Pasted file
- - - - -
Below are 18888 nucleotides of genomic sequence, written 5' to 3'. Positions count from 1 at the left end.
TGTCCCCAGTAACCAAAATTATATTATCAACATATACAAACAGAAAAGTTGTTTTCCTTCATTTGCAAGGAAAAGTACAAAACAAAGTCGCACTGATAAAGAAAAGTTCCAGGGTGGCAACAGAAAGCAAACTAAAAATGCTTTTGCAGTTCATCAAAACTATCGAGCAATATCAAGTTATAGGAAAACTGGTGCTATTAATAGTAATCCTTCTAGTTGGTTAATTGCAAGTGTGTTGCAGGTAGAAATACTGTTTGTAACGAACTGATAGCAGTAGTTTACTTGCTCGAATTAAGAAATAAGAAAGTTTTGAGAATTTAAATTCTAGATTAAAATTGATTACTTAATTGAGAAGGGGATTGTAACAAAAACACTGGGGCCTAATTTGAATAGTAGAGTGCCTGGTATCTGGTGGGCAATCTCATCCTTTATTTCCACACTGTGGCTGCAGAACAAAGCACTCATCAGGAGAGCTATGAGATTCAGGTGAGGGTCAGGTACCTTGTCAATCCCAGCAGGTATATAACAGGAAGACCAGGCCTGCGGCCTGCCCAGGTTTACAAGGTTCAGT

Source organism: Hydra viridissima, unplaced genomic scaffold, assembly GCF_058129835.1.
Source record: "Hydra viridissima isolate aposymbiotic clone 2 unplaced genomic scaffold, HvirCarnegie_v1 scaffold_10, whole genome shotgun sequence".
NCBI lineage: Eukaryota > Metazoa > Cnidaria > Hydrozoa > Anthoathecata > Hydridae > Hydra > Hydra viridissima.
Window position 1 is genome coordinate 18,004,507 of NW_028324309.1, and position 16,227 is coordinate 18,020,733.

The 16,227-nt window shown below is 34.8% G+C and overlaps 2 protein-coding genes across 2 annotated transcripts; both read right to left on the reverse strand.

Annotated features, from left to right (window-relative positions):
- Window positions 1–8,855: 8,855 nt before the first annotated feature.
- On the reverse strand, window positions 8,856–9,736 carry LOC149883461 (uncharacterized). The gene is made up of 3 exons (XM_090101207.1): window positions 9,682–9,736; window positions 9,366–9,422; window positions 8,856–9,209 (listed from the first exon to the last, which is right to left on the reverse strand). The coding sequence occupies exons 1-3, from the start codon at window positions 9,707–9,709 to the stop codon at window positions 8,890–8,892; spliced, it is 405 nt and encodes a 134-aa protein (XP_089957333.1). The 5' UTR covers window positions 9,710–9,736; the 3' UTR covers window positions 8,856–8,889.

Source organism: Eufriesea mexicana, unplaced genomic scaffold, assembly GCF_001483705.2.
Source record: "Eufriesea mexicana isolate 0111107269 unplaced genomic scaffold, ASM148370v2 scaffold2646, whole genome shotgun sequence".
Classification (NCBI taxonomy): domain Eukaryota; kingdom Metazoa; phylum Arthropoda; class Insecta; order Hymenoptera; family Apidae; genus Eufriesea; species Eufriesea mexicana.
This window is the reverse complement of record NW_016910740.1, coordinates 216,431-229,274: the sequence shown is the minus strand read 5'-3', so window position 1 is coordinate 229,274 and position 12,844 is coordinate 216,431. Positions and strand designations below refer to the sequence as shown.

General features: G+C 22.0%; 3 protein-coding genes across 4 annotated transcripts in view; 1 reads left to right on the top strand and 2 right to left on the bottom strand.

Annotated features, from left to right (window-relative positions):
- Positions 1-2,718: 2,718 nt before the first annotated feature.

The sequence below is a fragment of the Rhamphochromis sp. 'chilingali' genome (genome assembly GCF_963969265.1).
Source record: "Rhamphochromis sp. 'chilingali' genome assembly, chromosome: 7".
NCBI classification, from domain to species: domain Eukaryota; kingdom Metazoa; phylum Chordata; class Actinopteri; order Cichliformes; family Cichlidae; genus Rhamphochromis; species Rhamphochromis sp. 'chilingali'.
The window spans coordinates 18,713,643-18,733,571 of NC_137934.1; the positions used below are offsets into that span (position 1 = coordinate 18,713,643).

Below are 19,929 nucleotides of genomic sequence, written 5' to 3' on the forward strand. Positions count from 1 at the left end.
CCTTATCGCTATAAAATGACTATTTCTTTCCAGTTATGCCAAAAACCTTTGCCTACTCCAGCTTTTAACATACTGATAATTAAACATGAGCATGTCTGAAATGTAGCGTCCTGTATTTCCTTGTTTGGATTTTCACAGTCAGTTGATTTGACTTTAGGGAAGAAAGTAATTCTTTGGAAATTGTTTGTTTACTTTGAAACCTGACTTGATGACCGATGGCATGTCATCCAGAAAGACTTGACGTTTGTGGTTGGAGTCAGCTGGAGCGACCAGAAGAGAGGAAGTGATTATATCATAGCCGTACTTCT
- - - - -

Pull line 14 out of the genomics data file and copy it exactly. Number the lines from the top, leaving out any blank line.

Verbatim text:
This window is the reverse complement of record NW_016910740.1, coordinates 216,431-229,274: the sequence shown is the minus strand read 5'-3', so window position 1 is coordinate 229,274 and position 12,844 is coordinate 216,431. Positions and strand designations below refer to the sequence as shown.